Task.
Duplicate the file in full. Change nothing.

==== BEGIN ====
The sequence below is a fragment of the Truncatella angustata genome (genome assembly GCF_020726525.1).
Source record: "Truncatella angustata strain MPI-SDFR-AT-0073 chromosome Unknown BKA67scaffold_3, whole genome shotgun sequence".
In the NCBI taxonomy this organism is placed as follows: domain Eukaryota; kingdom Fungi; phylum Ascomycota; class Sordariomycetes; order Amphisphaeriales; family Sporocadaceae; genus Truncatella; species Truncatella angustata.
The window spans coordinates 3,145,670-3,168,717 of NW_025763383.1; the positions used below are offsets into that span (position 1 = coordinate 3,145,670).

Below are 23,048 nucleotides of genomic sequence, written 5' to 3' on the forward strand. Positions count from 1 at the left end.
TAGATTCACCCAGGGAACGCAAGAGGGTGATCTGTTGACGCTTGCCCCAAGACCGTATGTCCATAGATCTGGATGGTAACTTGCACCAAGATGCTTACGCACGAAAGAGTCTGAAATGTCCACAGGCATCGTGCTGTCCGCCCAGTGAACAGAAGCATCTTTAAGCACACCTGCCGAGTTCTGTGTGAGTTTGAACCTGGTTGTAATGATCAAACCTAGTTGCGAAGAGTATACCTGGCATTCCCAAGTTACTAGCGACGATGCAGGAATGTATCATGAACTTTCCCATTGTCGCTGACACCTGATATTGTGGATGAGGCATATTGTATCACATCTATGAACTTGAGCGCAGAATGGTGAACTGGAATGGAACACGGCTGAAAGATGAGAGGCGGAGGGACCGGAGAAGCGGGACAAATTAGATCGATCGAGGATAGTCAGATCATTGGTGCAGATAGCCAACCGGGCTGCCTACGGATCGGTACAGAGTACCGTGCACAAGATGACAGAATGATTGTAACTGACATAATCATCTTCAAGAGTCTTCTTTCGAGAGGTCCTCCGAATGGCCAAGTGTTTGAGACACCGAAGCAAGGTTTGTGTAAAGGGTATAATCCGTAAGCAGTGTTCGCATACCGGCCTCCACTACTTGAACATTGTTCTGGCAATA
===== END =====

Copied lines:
The sequence below is a fragment of the Truncatella angustata genome (genome assembly GCF_020726525.1).
Source record: "Truncatella angustata strain MPI-SDFR-AT-0073 chromosome Unknown BKA67scaffold_3, whole genome shotgun sequence".
In the NCBI taxonomy this organism is placed as follows: domain Eukaryota; kingdom Fungi; phylum Ascomycota; class Sordariomycetes; order Amphisphaeriales; family Sporocadaceae; genus Truncatella; species Truncatella angustata.
The window spans coordinates 3,145,670-3,168,717 of NW_025763383.1; the positions used below are offsets into that span (position 1 = coordinate 3,145,670).

Below are 23,048 nucleotides of genomic sequence, written 5' to 3' on the forward strand. Positions count from 1 at the left end.
TAGATTCACCCAGGGAACGCAAGAGGGTGATCTGTTGACGCTTGCCCCAAGACCGTATGTCCATAGATCTGGATGGTAACTTGCACCAAGATGCTTACGCACGAAAGAGTCTGAAATGTCCACAGGCATCGTGCTGTCCGCCCAGTGAACAGAAGCATCTTTAAGCACACCTGCCGAGTTCTGTGTGAGTTTGAACCTGGTTGTAATGATCAAACCTAGTTGCGAAGAGTATACCTGGCATTCCCAAGTTACTAGCGACGATGCAGGAATGTATCATGAACTTTCCCATTGTCGCTGACACCTGATATTGTGGATGAGGCATATTGTATCACATCTATGAACTTGAGCGCAGAATGGTGAACTGGAATGGAACACGGCTGAAAGATGAGAGGCGGAGGGACCGGAGAAGCGGGACAAATTAGATCGATCGAGGATAGTCAGATCATTGGTGCAGATAGCCAACCGGGCTGCCTACGGATCGGTACAGAGTACCGTGCACAAGATGACAGAATGATTGTAACTGACATAATCATCTTCAAGAGTCTTCTTTCGAGAGGTCCTCCGAATGGCCAAGTGTTTGAGACACCGAAGCAAGGTTTGTGTAAAGGGTATAATCCGTAAGCAGTGTTCGCATACCGGCCTCCACTACTTGAACATTGTTCTGGCAATA